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John Merrett, Attorney, on Emerson Ruling

October 16, 2001

Based on a quick reading of the copy of the decision provided, but with a high degree of confidence, the Emerson case appears to be a victory for human rights, though not for Dr. Emerson. For purposes of Second Amendment jurisprudence, the meat of the opinion is near the end:

"D. Second Amendment protects individual rights

We reject the collective rights and sophisticated collective rights models for interpreting the Second Amendment. We hold, consistent with Miller, that it protects the right of individuals, including those not then actually a member of any militia or engaged in active military service or training, to privately possess and bear their own firearms, such as the pistol involved here, that are suitable as personal, individual weapons and are not of the general kind or type excluded by Miller. However, because of our holding that section 922(g)(8), as applied to Emerson, does not infringe his individual rights under the Second Amendment we will not now further elaborate as to the exact scope of all Second Amendment rights.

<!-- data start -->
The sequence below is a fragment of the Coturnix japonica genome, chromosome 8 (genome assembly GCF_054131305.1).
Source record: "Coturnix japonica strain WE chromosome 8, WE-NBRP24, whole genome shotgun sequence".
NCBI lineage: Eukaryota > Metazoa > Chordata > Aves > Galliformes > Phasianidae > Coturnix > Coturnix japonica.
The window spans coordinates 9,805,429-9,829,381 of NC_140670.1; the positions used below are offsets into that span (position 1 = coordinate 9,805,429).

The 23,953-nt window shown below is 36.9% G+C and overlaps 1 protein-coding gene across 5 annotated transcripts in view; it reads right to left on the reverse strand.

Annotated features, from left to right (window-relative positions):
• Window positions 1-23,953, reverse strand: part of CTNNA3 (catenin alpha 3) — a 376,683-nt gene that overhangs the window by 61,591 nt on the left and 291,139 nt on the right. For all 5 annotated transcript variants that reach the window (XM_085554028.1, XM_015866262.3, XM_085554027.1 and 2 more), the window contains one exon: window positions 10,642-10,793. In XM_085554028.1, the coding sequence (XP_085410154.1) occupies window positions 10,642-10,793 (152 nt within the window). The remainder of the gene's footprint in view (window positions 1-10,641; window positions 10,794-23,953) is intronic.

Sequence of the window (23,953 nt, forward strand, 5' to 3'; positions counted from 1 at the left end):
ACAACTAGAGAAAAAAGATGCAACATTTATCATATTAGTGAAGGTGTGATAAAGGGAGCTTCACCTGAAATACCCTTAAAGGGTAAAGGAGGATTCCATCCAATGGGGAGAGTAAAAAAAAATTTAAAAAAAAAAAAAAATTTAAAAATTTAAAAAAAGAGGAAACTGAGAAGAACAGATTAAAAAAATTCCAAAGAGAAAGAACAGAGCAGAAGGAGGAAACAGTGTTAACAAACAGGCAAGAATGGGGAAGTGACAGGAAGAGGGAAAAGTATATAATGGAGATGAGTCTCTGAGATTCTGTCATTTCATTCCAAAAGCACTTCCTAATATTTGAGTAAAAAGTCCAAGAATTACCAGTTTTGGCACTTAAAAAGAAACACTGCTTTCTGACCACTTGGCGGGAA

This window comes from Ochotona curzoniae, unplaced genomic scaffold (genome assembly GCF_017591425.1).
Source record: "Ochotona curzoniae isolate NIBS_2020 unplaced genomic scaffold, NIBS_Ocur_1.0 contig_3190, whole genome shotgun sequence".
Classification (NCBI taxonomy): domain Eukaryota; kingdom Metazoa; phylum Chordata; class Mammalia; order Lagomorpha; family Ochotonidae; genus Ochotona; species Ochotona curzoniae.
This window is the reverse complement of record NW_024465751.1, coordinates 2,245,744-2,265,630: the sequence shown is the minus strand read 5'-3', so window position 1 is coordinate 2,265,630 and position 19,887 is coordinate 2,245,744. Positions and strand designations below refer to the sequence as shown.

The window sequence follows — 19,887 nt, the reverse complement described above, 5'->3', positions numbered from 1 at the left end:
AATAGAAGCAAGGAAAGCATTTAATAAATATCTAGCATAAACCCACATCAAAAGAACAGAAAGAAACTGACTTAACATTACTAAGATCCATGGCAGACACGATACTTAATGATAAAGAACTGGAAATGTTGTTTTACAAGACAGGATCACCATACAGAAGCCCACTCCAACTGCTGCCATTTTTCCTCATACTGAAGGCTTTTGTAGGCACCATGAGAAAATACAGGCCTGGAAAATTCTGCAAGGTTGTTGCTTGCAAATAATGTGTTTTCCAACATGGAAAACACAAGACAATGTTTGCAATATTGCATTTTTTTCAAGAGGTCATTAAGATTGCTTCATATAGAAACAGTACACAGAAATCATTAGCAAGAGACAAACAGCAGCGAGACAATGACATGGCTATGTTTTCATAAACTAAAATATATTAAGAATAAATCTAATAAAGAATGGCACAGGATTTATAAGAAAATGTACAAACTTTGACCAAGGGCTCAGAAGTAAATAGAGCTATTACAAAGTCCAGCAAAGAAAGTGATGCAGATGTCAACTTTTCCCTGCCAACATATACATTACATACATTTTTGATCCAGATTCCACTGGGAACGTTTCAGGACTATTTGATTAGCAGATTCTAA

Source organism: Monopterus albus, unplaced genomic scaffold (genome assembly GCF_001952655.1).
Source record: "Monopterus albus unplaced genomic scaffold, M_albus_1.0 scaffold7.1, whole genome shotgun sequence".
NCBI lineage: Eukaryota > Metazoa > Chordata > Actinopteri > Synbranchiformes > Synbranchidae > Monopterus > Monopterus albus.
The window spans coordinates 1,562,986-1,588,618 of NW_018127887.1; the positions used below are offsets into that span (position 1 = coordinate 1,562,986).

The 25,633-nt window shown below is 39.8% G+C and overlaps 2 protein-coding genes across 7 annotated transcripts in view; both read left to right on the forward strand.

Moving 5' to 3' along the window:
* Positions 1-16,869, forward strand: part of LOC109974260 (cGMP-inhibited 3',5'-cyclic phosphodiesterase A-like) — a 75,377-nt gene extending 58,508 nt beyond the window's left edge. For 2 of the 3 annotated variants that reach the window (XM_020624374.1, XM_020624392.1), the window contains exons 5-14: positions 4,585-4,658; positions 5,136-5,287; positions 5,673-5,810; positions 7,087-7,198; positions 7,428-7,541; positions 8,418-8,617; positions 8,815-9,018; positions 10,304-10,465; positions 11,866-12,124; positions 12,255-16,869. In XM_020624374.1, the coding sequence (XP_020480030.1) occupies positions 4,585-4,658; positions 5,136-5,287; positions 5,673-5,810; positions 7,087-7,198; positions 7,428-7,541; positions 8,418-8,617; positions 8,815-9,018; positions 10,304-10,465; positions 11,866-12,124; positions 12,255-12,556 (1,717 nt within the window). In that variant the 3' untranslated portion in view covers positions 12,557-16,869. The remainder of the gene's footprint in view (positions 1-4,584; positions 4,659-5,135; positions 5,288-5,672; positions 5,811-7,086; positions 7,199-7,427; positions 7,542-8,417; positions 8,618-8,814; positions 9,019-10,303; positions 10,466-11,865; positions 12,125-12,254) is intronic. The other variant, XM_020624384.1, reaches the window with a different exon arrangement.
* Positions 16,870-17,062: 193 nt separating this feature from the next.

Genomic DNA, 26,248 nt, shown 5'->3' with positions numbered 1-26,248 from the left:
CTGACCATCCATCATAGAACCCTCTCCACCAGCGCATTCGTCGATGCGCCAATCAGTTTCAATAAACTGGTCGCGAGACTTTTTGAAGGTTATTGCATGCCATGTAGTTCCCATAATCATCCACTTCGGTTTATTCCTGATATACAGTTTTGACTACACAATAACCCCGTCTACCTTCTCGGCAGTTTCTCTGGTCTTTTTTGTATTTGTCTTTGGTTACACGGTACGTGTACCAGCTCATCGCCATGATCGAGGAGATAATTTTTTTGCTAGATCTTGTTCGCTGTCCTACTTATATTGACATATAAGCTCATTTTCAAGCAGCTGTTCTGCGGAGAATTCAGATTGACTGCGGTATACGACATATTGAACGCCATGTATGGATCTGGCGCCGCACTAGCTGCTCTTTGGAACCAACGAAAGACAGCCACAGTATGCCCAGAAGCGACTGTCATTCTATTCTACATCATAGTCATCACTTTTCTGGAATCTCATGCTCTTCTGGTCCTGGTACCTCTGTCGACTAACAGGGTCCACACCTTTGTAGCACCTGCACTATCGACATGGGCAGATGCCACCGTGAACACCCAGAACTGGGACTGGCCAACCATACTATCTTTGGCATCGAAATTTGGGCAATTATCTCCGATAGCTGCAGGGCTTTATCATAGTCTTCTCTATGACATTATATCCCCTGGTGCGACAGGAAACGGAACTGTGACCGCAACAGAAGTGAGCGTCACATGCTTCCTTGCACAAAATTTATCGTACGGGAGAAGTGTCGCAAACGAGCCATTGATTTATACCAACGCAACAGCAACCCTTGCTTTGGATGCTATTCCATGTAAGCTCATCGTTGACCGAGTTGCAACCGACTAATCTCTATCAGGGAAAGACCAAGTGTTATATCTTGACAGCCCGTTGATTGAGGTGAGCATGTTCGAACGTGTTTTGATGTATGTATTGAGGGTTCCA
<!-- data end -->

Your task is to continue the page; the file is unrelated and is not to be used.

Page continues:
VI. Application to Emerson

The district court held that section 922(g)(8) was unconstitutionally overbroad because it allows second amendment rights to be infringed absent any express judicial finding that the person subject to the order posed a future danger. In other words, the section 922(g)(8) threshold for deprivation of the fundamental right to keep and bear arms is too low.(61)

Although, as we have held, the Second Amendment does protect individual rights, that does not mean that those rights may never be made subject to any limited, narrowly tailored specific exceptions or restrictions for particular cases that are reasonable and not inconsistent with the right of Americans generally to individually keep and bear their private arms as historically understood in this country. Indeed, Emerson does not contend, and the district court did not hold, otherwise. As we have previously noted, it is clear that felons, infants and those of unsound mind may be prohibited from possessing firearms.